No Slacking this Summer

June 25, 2019

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Summer is off to a great start for Twanna Hines (CC ‘17). In addition to recently hosting "The Power of the Arts to Create Social Change" with Oxfam and National Geographic earlier this month, in July she’s going to be on stage in Washington, D.C. with her one-woman play, “We're All Going To Fucking Die!about overcoming anxiety, taking back our joy, and having the best sex ever. Twanna also led a session on digital strategy at The Opportunity Agenda’s Communications Institute this month.

Negin Farsad (CC ‘12) recently wrote a column in The Progressive Magazine: Hemming and Hawing: Workers Deserve Stable Schedules. She writes, “Service-sector employees are often scheduled on a week-to-week basis. That’s not sustainable for them, or for the companies paying them… Let’s make retail and service work more humane and more profitable.”

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This month, Melinda Weekes Laidlow (CC XX) launched her creative social enterprise, Beautiful Ventures, which “influences popular culture, disrupts anti-blackness and elevates perceptions of Black humanity.”  The project builds community, skill, power and wealth of Black story-driven creatives and their communities. She writes, “Friends, let's continue to put our big, bold, ideas into practice for the sake of our communities and our world. I am encouraged by and need your partnership in this work. You will certainly continue to have mine!” 

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Favianna Rodriguez (CC ‘12) partnered with Playboy to support the Trevor Project’s work to outlaw conversion therapy in every state in the United States. Her bunny ears showcase what Pride means and help support a great cause. On Instagram, Favianna writes, “Best believe I did give it a lot of thought and also got the collective feedback of my incredible community of social impact advisors at We Inspire Justice before saying 'yes'! I am so excited by the progressive direction of the magazine and the mission… The entire June issue [is] devoted to gender, masculinity, and sexuality. No matter who you love or how you identify, you should feel safe AND proud of who you are.” Favianna also exhibited her work in Telluride, CO as part of the Mountain Film documentary festival on environmental, cultural, climbing, political and social justice issues.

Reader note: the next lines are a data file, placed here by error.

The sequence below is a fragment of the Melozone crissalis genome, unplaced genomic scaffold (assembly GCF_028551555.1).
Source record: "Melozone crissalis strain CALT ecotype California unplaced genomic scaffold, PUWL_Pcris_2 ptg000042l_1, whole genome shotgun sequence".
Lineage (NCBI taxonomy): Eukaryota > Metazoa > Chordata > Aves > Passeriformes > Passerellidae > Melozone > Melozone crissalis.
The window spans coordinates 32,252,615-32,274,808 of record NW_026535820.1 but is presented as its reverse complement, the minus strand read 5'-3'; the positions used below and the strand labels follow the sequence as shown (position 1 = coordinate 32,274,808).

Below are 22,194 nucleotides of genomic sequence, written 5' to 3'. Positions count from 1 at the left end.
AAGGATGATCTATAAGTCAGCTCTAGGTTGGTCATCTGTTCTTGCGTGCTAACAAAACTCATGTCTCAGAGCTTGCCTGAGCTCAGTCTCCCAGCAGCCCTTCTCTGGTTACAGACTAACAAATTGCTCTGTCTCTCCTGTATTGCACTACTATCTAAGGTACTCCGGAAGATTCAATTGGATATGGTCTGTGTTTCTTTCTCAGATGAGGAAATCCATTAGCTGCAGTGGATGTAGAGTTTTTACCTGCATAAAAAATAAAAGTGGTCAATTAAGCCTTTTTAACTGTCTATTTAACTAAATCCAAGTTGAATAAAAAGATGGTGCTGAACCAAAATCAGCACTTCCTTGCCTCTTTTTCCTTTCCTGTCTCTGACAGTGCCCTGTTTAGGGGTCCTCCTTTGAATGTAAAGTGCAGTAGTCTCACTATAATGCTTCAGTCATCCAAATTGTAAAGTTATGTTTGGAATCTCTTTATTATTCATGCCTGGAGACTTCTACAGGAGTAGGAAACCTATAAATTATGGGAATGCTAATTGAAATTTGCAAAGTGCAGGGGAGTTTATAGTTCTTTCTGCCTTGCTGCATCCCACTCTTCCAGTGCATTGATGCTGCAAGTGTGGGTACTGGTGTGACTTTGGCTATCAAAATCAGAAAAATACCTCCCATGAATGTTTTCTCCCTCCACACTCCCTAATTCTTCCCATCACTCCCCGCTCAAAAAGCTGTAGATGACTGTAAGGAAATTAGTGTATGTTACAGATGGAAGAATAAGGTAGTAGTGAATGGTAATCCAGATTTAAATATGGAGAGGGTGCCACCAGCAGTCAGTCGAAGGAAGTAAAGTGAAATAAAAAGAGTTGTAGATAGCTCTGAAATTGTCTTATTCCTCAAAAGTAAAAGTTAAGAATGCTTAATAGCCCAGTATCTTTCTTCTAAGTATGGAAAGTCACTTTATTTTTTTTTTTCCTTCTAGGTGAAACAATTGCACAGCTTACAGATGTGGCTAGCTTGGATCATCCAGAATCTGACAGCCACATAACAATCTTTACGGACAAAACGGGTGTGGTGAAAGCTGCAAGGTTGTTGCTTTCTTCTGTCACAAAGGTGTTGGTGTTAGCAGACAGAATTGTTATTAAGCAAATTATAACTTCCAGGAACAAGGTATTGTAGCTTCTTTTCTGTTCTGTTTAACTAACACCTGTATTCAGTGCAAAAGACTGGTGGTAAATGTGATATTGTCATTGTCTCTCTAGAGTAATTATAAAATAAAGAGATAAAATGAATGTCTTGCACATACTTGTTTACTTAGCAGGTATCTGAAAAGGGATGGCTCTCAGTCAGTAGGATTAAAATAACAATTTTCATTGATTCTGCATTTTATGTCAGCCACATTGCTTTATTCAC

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On June 22, Detention Watch Network partnered with “Tsuru for Solidarity” and other organizations to protest the 1,400 asylum-seeking children who are going to be imprisoned at Fort Sill, OK in July. The site once held over 700 people of Japanese ancestry (immigrants and citizens), Apache prisoners of war were imprisoned and stolen indigenous children were held.  The organizers write, “Now, children seeking refuge at our southern border will be imprisoned at Fort Sill in July. The U.S. is creating concentration camps for children. This cannot continue. We must stop it. And we must act immediately.” Partners in action included several Japanese-American groups: Densho at Fort Sill, ACLU of Oklahoma, the Japanese American National Museum, The Minoru Yasui Legacy Project and The Manzanar Committee. Activists brought tsuru (paper cranes) that were used at previous protests.

On June 5 in Los Angeles, Alex Rivera (CC ‘16) and his co-director, Cristina Ibarra, hosted a fundraiser for Claudio Rojas, who was targeted by ICE for speaking out in their documentary, The Infiltrators. Right before the Sundance award-winning film premiered at the Miami Film Festival, U.S. Immigration and Customs Enforcement agents arrested and deported Rojas, an undocumented Argentine immigrant rights activist. “The Infiltrators,” tells the story of undocumented activists who went undercover to expose abuses at a Broward County immigration detention center. Rojas has lived in the U.S. for 19 years and is a father and grandfather of U.S. citizens. His attorney called the deportation a “travesty of justice,” telling the Miami Herald, “It’s clear that this is retaliation.” At the June 5 event, members of the cast and crew shared clips, stories from production, and updates on the case of Rojas. Proceeds from the event went directly to the Rojas family. 

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